by Ellina Webb ~ Senior Marketing Executive at Mitsubishi Electric
In the HVAC industry there are numerous types of job roles and functions that require work to be undertaken in an outside environment. In fact from a contractor delivering and installing a system to a technician maintaining outdoor units, working outside affects almost everyone who is involved in building services and the built environment.
What’s more, for those who do work outside, research has shown that they are at a significant higher risk of getting skin cancer due to high exposure to UV rays and chemicals. In fact, unlike those who work in other outdoor occupations like agriculture, construction workers especially are at a high risk of skin cancer, highlighting how our industry needs to sit up and take action.
So aside from mitigating the risks on site when it comes to summer safety (wearing appropriate clothing, gloves, shoes and goggles) and avoiding heat stress (stay hydrated), what can you do to limit your exposure to harmful rays?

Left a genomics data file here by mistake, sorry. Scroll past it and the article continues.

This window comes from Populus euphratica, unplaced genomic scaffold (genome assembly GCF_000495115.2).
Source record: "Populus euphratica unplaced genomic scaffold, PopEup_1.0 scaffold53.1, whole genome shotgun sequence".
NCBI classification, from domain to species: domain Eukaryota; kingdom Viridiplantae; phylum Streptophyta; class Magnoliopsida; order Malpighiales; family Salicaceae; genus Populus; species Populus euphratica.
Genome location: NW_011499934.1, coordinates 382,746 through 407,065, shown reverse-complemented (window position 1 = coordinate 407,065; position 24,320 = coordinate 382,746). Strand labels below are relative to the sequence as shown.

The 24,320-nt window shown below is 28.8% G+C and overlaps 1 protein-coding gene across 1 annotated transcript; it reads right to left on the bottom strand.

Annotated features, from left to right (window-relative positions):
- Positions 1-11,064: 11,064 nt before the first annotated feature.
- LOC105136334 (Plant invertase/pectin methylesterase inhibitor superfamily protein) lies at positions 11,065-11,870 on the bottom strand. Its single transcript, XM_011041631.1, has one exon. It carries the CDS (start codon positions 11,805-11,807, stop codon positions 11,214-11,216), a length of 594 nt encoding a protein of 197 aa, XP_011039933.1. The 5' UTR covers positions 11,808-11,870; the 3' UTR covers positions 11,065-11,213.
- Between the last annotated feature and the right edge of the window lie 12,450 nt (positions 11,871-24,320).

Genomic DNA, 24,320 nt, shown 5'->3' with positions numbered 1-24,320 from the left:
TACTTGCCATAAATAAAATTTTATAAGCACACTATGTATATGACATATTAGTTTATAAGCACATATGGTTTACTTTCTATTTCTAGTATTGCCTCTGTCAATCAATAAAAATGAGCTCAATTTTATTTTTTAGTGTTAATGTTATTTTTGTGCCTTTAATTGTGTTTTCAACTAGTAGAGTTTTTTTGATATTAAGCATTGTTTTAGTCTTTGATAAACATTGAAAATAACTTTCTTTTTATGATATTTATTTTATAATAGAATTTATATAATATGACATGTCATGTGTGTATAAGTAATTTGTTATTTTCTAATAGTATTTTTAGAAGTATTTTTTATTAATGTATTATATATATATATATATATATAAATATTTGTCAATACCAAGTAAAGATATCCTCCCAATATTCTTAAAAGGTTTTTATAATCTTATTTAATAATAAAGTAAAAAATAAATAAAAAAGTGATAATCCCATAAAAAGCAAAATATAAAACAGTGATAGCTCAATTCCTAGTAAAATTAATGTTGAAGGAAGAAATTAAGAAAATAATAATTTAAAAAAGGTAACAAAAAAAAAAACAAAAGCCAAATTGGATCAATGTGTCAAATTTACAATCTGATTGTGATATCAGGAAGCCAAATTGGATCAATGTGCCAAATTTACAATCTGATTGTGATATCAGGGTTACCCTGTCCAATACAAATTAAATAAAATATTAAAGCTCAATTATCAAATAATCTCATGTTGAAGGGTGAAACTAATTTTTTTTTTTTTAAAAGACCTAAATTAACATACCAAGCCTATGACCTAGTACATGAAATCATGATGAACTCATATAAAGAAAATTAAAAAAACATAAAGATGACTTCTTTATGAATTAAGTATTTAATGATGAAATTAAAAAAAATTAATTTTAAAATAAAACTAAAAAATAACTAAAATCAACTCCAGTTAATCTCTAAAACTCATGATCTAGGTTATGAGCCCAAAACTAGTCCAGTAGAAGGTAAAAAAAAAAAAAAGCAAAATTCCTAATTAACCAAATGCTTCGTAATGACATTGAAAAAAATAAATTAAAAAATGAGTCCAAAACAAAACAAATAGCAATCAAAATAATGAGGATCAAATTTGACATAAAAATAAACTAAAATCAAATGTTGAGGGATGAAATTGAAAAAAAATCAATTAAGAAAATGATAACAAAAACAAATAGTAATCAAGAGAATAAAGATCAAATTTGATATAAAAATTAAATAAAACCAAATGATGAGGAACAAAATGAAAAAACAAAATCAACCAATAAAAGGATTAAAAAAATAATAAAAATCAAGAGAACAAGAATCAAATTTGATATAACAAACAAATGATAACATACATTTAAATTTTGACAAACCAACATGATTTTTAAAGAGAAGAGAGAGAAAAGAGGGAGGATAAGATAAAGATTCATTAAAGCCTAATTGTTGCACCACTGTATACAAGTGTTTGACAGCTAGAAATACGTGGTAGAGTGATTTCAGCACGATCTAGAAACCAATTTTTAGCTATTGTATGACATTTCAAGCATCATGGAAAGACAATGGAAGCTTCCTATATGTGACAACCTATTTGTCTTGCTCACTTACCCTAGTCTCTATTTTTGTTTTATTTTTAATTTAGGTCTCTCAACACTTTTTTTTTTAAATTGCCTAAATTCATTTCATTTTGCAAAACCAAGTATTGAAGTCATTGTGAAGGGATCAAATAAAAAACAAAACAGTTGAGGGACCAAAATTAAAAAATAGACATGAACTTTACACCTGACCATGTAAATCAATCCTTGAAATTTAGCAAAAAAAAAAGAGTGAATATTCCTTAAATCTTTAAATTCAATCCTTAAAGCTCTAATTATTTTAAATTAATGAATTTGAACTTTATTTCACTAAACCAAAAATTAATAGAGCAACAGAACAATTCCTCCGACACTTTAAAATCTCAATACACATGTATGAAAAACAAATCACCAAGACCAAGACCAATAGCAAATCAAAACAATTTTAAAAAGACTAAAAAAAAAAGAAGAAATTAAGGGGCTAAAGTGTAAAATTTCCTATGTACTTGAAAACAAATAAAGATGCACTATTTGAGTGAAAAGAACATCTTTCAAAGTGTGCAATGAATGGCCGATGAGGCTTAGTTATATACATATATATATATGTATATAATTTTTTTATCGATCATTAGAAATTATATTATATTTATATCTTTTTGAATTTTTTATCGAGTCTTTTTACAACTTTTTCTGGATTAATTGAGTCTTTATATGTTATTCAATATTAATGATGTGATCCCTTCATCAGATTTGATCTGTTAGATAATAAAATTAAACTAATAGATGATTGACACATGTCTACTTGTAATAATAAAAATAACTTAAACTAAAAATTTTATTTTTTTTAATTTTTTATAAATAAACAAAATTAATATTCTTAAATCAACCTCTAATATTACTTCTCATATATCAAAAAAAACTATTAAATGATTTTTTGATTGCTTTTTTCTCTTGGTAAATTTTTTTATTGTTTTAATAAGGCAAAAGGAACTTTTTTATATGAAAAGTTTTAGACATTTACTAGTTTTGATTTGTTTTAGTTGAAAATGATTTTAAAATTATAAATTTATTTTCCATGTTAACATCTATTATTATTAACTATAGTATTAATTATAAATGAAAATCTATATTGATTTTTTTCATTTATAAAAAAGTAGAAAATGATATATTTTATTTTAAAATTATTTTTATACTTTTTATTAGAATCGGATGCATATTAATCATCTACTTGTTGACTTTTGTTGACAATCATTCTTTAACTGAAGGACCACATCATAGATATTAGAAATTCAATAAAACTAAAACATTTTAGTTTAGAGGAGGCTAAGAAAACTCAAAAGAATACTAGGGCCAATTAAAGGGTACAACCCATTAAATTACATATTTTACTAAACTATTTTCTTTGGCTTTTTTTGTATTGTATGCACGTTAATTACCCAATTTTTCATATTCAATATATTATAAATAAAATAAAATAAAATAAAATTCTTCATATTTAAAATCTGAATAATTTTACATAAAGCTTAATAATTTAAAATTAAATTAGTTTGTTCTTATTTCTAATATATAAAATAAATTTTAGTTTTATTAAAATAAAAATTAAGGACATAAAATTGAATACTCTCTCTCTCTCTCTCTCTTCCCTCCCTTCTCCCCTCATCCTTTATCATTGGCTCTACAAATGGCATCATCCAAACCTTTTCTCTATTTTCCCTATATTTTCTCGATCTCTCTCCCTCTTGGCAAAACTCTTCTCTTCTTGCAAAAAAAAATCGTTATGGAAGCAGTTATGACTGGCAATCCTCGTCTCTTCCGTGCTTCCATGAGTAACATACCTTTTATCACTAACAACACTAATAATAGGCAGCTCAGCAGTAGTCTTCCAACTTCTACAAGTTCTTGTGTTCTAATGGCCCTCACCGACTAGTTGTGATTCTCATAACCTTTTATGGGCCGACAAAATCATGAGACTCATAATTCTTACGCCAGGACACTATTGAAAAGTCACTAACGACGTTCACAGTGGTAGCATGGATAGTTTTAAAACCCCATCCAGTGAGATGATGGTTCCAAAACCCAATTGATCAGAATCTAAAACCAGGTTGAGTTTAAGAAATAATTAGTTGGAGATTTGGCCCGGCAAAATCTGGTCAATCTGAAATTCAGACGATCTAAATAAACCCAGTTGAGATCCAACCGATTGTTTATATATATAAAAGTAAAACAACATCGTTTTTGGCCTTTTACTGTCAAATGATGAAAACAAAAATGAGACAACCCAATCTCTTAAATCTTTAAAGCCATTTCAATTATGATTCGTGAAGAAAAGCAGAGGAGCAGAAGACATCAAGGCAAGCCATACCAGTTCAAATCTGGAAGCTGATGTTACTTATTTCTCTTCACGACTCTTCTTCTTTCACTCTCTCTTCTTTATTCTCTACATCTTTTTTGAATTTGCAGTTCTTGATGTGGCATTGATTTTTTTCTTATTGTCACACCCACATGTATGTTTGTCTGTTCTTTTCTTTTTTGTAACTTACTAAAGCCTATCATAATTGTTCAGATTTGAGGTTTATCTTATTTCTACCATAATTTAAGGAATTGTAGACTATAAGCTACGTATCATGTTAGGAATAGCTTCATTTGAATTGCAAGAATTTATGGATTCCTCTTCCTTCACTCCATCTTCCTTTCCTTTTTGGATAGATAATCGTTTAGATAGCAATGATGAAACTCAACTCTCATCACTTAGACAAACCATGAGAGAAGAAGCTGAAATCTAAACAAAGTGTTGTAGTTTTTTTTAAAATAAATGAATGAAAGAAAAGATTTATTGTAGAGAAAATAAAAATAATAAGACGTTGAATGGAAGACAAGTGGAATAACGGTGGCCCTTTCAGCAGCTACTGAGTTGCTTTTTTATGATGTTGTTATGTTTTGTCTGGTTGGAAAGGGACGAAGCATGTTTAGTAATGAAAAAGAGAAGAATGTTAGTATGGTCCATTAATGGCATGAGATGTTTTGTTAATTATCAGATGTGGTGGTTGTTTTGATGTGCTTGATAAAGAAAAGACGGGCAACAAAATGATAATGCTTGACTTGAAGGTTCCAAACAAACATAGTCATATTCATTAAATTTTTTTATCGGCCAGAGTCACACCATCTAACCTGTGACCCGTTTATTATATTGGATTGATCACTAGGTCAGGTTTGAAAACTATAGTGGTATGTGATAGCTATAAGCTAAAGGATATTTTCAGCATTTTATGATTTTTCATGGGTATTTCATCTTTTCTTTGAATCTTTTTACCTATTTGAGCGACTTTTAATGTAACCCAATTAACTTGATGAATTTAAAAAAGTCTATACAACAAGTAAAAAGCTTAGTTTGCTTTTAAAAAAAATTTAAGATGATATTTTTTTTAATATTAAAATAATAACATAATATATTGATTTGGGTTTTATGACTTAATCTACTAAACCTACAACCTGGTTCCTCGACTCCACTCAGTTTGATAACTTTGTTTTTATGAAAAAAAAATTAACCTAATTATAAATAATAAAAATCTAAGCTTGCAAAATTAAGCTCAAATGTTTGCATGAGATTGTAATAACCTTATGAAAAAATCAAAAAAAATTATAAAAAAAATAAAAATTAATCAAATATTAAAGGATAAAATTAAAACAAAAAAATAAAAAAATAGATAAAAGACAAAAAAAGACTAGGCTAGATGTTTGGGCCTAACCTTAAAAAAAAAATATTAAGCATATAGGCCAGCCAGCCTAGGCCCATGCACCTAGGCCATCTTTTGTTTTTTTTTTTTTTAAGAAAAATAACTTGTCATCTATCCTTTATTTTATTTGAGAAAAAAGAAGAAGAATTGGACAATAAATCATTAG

What is skin cancer?
According to the British Skin Foundation skin cancer affects around 100,000 people year and kills over 2,500. There are 3 types of skin cancer: malignant melanoma; squamous cell carcinoma (SCC); and basal cell carcinoma (BCC).
Malignant melanoma is a cancer of the pigment cells of the skin and is the type we most commonly associate with the illness because it affects the look of our moles.
Squamous cell carcinoma is mostly caused by exposure to UV light; this is one of the forms of cancer most likely to affect a builder and looks like a scabbed spot/ tumour on the surface of the skin.
Basal cell carcinoma is a non-melanoma skin cancer, and is the most common type diagnosed. Again it is caused by exposure to UV light however it mainly affects fair skinned adults. Outside workers are also at high risk of this form and the sign of this is a skin ulcer.
This article was originally featured on The Hub. To continue reading the next segment, Sun Safety Tips, visit: https://les.mitsubishielectric.co.uk/the-hub/sun-exposure